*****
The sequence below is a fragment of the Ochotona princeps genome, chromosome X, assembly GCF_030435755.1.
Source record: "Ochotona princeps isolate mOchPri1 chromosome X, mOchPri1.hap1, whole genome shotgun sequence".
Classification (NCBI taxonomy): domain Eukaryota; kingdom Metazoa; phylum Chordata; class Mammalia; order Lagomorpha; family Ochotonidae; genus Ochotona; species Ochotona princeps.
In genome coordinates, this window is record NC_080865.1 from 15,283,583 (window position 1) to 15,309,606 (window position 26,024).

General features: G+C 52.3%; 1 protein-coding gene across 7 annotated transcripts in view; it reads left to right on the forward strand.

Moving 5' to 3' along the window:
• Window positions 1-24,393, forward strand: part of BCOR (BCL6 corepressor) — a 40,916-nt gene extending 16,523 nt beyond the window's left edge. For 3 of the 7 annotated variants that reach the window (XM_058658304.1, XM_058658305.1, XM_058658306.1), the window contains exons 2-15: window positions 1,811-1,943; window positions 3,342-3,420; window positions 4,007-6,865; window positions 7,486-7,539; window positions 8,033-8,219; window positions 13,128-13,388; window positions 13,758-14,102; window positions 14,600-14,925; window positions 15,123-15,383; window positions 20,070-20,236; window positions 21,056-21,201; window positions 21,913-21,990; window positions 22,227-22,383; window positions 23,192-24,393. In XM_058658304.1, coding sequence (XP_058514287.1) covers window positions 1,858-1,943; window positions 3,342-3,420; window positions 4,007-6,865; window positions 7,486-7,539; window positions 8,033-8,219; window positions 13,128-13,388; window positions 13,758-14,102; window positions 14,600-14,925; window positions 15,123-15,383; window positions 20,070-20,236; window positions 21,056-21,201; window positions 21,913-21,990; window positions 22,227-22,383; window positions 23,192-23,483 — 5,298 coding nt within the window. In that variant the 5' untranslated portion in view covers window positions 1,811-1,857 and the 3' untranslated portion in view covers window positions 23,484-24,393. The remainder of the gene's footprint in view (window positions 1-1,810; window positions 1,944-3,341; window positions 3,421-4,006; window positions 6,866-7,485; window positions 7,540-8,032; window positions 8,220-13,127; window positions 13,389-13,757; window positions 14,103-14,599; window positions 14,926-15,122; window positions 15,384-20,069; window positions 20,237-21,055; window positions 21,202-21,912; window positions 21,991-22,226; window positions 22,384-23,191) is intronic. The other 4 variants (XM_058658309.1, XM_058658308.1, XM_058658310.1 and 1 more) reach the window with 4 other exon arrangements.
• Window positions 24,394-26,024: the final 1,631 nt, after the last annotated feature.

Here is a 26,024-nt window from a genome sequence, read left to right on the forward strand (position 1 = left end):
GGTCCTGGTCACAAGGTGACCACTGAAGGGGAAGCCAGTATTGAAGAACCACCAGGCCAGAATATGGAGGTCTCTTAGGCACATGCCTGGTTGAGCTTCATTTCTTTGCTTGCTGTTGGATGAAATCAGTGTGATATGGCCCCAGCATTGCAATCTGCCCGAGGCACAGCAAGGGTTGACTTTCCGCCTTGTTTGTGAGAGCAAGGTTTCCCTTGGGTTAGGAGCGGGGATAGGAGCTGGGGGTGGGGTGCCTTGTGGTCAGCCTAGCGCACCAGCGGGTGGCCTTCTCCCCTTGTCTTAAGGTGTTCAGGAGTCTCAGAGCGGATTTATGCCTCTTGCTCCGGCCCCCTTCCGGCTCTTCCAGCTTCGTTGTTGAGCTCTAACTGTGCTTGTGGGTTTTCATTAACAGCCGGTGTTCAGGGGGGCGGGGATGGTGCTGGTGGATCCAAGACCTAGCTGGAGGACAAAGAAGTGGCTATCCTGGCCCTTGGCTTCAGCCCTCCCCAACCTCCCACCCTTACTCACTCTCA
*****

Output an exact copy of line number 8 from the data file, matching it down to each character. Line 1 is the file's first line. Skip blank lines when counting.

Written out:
• Window positions 24,394-26,024: the final 1,631 nt, after the last annotated feature.